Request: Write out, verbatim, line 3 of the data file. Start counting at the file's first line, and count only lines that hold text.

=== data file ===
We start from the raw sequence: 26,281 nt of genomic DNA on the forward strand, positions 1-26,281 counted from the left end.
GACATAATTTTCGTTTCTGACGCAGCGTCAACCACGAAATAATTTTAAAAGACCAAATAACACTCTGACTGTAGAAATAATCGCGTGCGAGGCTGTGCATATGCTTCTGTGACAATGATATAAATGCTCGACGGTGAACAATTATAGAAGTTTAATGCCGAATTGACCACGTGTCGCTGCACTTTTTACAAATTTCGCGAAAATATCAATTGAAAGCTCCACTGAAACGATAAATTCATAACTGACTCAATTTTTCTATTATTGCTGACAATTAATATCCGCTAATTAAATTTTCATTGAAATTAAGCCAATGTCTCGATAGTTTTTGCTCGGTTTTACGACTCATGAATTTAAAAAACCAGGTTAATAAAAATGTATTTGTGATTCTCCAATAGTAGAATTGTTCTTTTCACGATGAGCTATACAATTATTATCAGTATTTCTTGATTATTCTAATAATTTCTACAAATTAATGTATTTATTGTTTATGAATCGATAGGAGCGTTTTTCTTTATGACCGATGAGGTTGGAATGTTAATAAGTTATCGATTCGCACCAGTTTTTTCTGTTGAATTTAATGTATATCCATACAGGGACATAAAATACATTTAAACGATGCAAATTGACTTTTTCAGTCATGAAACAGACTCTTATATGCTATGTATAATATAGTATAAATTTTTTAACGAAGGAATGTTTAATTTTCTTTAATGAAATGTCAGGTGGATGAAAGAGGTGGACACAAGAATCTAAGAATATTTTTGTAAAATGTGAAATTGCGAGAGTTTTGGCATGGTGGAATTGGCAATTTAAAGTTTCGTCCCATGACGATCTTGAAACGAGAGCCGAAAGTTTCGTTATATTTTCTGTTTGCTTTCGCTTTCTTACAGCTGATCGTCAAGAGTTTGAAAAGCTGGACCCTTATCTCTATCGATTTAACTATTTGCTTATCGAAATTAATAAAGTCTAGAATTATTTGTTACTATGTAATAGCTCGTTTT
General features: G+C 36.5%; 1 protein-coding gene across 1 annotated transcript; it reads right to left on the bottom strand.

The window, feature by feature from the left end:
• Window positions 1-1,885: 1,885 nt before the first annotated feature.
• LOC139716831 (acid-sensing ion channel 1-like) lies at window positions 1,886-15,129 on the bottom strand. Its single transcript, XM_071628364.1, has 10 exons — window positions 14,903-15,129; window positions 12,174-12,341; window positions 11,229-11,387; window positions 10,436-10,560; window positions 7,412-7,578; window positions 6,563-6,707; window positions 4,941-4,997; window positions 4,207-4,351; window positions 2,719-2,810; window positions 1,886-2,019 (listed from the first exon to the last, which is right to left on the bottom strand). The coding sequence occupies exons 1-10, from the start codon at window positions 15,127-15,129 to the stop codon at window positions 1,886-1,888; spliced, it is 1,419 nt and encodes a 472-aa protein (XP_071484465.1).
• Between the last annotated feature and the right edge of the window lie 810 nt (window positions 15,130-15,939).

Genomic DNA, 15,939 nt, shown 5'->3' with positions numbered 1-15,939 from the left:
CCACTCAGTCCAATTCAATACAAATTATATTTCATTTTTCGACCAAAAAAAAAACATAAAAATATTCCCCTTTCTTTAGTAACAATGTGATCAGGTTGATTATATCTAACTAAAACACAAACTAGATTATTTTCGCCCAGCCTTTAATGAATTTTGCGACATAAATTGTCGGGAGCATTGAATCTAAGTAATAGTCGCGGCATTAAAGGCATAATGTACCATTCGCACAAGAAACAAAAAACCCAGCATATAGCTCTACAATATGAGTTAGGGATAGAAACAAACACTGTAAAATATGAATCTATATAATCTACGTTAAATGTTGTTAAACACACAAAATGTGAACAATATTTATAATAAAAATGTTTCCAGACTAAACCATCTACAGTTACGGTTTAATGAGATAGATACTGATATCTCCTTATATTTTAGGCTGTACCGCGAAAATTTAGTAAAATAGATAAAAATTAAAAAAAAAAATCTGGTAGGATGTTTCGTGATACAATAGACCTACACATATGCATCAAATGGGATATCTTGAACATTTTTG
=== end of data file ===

General features: G+C 36.5%; 1 protein-coding gene across 1 annotated transcript; it reads right to left on the bottom strand.